3. And our president looks up to them and wants to be just like them.

  4. 1. Yet I wonder what the world is going to look like as my generation will be one of the first to possibly live shorter, less prosperous lives than our predecessors.

    Your generation in the West, maybe. I doubt that holds for Asia.

    2. It's true that college-age Americans have been dealt a worse hand than they should have been, but they are not blameless. They went for Obama hook, line and sinker. They are not exactly lining up to enroll in the science & technology curricula from which future prosperity will be constructed.

    3. Kathleen, my impression is that you plan a career in politics and I wish you well with that. But never forget that government can prevent prosperity but cannot create it. It can only create conditions in which private actors feel encouraged to try to create prosperity. Trying to enforce prosperity is a great way for a government to preclude it; a government that takes too much credit for prosperity is taking a big step toward trying to enforce it.

  5. '“The squeeze on living standards is the inevitable price to pay for the financial crisis and subsequent rebalancing of the world and UK economies.”'

    1- Living standards in all Western (Latin) nations are gluttonously high and have been for the over six decades of my career. They remain gluttonous, i.e., omni-destructive. The classical term of art for this is concupiscence.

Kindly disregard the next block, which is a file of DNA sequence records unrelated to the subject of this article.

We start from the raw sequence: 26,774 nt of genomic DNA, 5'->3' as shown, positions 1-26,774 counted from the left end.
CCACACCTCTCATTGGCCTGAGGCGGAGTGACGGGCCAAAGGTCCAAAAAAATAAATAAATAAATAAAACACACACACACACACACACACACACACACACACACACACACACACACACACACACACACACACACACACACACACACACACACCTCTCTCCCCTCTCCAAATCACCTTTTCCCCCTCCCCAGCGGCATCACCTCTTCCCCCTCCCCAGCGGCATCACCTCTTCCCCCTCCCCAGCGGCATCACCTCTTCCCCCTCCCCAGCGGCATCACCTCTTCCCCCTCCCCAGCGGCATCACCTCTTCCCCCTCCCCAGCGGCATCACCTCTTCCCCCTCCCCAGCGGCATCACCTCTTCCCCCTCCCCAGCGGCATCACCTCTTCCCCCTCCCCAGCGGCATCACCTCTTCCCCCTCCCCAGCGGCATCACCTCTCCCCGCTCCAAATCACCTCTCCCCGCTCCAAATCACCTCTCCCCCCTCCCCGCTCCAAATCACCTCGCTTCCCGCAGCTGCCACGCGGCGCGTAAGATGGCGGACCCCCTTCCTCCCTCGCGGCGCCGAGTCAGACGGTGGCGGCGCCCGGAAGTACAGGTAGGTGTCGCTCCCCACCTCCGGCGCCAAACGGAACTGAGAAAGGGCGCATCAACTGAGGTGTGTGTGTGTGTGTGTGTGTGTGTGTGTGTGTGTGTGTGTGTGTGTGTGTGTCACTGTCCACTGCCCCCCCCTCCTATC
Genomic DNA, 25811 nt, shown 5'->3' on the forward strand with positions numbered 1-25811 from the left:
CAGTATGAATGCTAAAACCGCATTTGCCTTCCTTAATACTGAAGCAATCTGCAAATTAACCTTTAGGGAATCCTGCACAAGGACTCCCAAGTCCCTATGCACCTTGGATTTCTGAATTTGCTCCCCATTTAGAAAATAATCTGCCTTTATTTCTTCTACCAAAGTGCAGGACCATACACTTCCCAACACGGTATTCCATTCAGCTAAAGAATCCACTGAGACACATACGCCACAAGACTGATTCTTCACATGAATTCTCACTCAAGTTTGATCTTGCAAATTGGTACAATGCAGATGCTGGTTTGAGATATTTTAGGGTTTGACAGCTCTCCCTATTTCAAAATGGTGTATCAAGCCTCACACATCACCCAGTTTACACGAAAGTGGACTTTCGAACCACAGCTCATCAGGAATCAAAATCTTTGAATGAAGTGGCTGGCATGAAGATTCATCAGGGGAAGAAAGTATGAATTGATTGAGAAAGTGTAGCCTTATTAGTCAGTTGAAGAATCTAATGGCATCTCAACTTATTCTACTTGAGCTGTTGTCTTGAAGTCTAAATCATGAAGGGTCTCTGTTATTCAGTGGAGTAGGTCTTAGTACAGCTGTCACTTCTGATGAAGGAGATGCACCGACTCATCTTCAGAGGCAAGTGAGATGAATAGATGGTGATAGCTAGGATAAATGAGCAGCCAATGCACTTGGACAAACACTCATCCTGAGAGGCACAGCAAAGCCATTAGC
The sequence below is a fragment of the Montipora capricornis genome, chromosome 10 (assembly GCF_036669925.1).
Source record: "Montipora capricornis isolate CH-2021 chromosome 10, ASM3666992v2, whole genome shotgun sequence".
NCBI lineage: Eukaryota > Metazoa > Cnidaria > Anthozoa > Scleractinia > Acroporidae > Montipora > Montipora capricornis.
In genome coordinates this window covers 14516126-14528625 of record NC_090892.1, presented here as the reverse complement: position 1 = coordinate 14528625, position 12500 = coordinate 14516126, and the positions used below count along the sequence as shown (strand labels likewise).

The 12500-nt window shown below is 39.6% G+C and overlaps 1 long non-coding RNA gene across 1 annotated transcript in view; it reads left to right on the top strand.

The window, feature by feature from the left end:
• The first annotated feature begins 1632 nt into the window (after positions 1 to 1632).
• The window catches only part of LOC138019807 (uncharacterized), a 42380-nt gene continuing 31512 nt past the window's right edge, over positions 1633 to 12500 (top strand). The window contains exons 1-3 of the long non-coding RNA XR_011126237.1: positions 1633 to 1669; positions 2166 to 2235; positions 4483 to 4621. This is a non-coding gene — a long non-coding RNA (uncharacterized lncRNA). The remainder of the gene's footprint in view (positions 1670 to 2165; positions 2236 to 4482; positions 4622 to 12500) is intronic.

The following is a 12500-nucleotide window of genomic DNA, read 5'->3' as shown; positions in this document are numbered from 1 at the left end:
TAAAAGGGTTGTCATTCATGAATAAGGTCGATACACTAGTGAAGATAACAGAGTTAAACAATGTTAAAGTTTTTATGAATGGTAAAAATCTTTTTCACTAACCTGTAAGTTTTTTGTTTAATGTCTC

2- "Financial crisis" my foot! The oligarchs of academe, finance, government, think tanks and some businesses and industries manipulate the gluttony of citizens to rob them. Now who's to blame for that? What crisis?

    3- "Rebalancing of economies" is oligarch code for channelizing, globe-wide, individual and group activity in order to set up for looting all sources of wealth not previously expropriated, and indefinitely into the future.

    And I second the caution on thinking government service is a way to do good. We don't need do-gooders. Do-gooders are socialists, collectivists, they believe that as individuals they fall short of wisdom and power but in committees, particularly government committees with their glorious perks (looted from taxpayers), they partake of the excellences of Almighty God. Alright, hyperbole, but it dramatizes the point.

    We need people who don't lie, cheat or steal or tolerate those who do. It is nearly impossible to work in government, academe or ecclesia without doing all three. Better Sherwood Forest than Nottingham Castle.

    The humanist ideal of improving human nature through education and directing human activity through benevolent government -- i.e., socialism -- is the enemy. Well, its bearers are, because education and government are as tainted with ego and as prone therefore to negative results as any activity is. Humanism ignores delusion and its remediations. It is the root of socialism. It has been in this country since Quakers and Unitarians.